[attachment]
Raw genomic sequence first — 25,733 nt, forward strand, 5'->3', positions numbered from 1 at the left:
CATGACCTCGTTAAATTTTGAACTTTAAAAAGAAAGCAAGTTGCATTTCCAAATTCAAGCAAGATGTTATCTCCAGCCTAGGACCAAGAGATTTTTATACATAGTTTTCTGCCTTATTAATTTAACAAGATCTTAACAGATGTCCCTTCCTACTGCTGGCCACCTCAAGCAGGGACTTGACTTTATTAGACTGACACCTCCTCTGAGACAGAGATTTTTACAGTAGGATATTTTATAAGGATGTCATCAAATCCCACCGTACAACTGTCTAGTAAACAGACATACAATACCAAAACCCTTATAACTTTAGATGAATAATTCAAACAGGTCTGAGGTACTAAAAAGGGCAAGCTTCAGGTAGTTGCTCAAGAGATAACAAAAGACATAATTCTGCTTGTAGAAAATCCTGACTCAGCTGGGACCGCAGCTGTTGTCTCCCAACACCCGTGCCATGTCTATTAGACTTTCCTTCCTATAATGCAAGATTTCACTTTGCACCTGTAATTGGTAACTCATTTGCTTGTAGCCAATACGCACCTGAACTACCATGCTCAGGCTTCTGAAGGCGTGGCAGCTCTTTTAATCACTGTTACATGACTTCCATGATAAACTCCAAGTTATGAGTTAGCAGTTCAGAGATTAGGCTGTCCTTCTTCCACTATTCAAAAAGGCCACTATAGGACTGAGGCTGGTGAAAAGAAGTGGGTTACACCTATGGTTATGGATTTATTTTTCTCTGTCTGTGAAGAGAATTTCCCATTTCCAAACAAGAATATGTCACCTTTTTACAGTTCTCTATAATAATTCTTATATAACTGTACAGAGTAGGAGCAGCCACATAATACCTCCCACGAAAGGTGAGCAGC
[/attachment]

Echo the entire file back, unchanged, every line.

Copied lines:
Raw genomic sequence first — 25,733 nt, forward strand, 5'->3', positions numbered from 1 at the left:
CATGACCTCGTTAAATTTTGAACTTTAAAAAGAAAGCAAGTTGCATTTCCAAATTCAAGCAAGATGTTATCTCCAGCCTAGGACCAAGAGATTTTTATACATAGTTTTCTGCCTTATTAATTTAACAAGATCTTAACAGATGTCCCTTCCTACTGCTGGCCACCTCAAGCAGGGACTTGACTTTATTAGACTGACACCTCCTCTGAGACAGAGATTTTTACAGTAGGATATTTTATAAGGATGTCATCAAATCCCACCGTACAACTGTCTAGTAAACAGACATACAATACCAAAACCCTTATAACTTTAGATGAATAATTCAAACAGGTCTGAGGTACTAAAAAGGGCAAGCTTCAGGTAGTTGCTCAAGAGATAACAAAAGACATAATTCTGCTTGTAGAAAATCCTGACTCAGCTGGGACCGCAGCTGTTGTCTCCCAACACCCGTGCCATGTCTATTAGACTTTCCTTCCTATAATGCAAGATTTCACTTTGCACCTGTAATTGGTAACTCATTTGCTTGTAGCCAATACGCACCTGAACTACCATGCTCAGGCTTCTGAAGGCGTGGCAGCTCTTTTAATCACTGTTACATGACTTCCATGATAAACTCCAAGTTATGAGTTAGCAGTTCAGAGATTAGGCTGTCCTTCTTCCACTATTCAAAAAGGCCACTATAGGACTGAGGCTGGTGAAAAGAAGTGGGTTACACCTATGGTTATGGATTTATTTTTCTCTGTCTGTGAAGAGAATTTCCCATTTCCAAACAAGAATATGTCACCTTTTTACAGTTCTCTATAATAATTCTTATATAACTGTACAGAGTAGGAGCAGCCACATAATACCTCCCACGAAAGGTGAGCAGC